Everything looked good, until you
added glue and clamps. Then the
wood began to slip and slide, you scrambled
for scrap blocks and more clamps.
The glue ran before it grabbed, welding
the blocks to your project. You’ll have to
saw them off, you can look forward to
scraping hardened glue, and you know
you’ll never quite get it all, so bye-bye
flawless finish. Haven’t you been there?
It doesn’t have to be this way. With
good clamps, knowledge of how pressure
spreads, and most important of all, a
thorough dry run, you can have a neat,
controlled glue-up. Let’s examine the
whole procedure, one element at a time.
Clamps come in two types: C and bar.
Bar clamps need to be heavy and rigid,
with jaws that remain square to the bar
under heavy pressure. I like Record bar
clamps because they meet these criteria
(see Sources, below). For making furniture
and cabinets, 3-ft. bars will be most
useful, and six of them would be a good
start. Clamps are heavy, and extra length
is not only awkward to handle, but also likely to twist the workpiece. Don’t just
buy the longest and figure they’ll work
for everything. Record clamps can be
joined end to end when you really do
need a longer reach (see Photo 3).
Pipe clamps are widely available and
affordable. However, the cast parts aren’t
very accurate and the pipes bend under
pressure. Consequently, pipe clamps are
difficult to align and untweakable when
you need to square-up the assembly. If
you’ve been using pipe clamps your
whole woodworking life, spring for a
pair of good bar clamps. The difference
will amaze you.
C-clamps are the woodworker’s third
hand. Unlike bar clamps, there’s not
much reason to recommend one brand
of C clamp over another. The 6-in. size
is handy, they cost under $10 each, and
six or eight of them is a good starting kit.
Longer and deeper clamps may sometimes
be necessary, but not often, so buy
them only as you need them. Sometimes
a C-clamp gets bent or twisted from
overtightening. There’s nothing you can
do, except chuck it out and resolve not
to overtighten the next one.
The pressure fan
In direct glue-up situations, such as an
edge-to-edge butt joint, the problem is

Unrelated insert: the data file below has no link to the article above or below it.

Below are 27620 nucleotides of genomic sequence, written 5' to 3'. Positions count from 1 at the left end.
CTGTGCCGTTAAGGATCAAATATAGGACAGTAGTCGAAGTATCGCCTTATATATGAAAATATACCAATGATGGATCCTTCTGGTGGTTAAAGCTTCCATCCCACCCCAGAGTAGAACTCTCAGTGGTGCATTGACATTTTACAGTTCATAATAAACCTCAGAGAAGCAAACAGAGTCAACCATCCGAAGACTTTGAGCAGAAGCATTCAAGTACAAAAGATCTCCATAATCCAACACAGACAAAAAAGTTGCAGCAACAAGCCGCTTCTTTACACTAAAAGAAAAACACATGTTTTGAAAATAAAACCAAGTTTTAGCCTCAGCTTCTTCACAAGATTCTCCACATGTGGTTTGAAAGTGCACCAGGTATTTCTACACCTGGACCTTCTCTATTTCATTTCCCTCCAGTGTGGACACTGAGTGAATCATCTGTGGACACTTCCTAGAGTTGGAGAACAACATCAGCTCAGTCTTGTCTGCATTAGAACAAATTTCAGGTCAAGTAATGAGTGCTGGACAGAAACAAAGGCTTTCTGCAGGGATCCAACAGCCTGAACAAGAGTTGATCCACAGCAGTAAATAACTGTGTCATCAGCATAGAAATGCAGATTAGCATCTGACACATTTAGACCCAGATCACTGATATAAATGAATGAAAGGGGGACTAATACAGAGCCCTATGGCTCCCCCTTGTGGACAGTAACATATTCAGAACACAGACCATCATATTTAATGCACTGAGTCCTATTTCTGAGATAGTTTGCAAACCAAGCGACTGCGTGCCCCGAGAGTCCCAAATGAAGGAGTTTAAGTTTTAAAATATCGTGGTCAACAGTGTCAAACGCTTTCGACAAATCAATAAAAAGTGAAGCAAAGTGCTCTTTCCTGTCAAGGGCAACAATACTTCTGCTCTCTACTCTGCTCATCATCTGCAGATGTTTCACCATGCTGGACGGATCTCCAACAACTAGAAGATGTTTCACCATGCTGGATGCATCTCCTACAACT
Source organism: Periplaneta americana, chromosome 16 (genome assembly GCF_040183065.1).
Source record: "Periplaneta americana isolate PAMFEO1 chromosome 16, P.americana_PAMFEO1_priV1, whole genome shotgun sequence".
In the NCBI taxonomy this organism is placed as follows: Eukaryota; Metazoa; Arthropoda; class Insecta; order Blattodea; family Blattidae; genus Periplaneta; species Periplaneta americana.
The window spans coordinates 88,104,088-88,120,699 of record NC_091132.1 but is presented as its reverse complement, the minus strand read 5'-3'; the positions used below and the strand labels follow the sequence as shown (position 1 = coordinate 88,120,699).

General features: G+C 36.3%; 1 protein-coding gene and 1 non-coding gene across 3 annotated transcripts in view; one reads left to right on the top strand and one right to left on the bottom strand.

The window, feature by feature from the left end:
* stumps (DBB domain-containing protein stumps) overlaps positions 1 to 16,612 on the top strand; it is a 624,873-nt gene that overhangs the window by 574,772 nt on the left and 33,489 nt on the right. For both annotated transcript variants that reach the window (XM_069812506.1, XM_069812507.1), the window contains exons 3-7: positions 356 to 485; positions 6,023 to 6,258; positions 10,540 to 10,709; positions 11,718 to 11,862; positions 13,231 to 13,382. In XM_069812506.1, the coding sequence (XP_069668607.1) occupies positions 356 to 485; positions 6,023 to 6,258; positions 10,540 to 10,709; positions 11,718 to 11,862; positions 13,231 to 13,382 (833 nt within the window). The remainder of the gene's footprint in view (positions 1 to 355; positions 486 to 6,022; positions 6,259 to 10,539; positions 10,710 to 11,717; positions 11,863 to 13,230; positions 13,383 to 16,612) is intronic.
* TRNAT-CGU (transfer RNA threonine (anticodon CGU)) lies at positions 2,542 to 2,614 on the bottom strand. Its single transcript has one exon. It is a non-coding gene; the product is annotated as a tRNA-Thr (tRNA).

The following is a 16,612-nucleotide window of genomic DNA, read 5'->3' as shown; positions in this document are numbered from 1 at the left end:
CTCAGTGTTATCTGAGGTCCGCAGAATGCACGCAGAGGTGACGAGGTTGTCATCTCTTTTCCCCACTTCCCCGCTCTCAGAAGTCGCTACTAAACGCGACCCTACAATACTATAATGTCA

transmitting uniform pressure to the
glue line. How many clamps do you
really need? The answer depends on
the width of the wood. Because of the
way pressure fans out from the clamp
jaws, the narrower the wood, the more
clamps you need.
As shown in Photo 1, the pressure
makes a fan with a total angle of about
90 degrees. If you imagine fans like
these radiating from each clamp jaw,
you’ll know how many clamps you
need. With wide boards, although a
single clamp may be enough to distribute
the pressure to the whole glue
line, using three gives you a lot more
adjustability. You can keep the panel flat
by tightening and loosening one clamp
or another, and by shifting the workpiece
up or down on the clamp jaws. It
takes a lot of clamps to glue a narrow
edging onto the edge of a panel (Photo
2), but only one clamp if you glue them
two at a time (Photo 3).
The dry run
The key to a calm and successful
glue-up is rehearsing the whole
thing dry. Clear off the bench, fetch
the clamps, glue bottle and applicators,
and get out your measuring
tools. Fit the parts together, make
clamping blocks, and clamp up.
Use clamping blocks not just to
protect the wood, but also to distribute
the pressure. Cut them out
of hardwood to fit the job—a random
chunk of scrap wood won’t
direct the pressure controllably.
If there’s anything wrong, now’s
the time to fix it. When you do
add glue, it’s the only remaining
variable, and you’ll have time to
control it because you’ve already
taken care of everything else.
While your work is dry-clamped,
make the following four checks:
Before—and after—you glue:
(Photos 4 through 7):
1. Check that the joint has closed.
2. Check for alignment.
3. Check for twist.
4. Check for square.
Together these four checks help
you take the time to get the glueup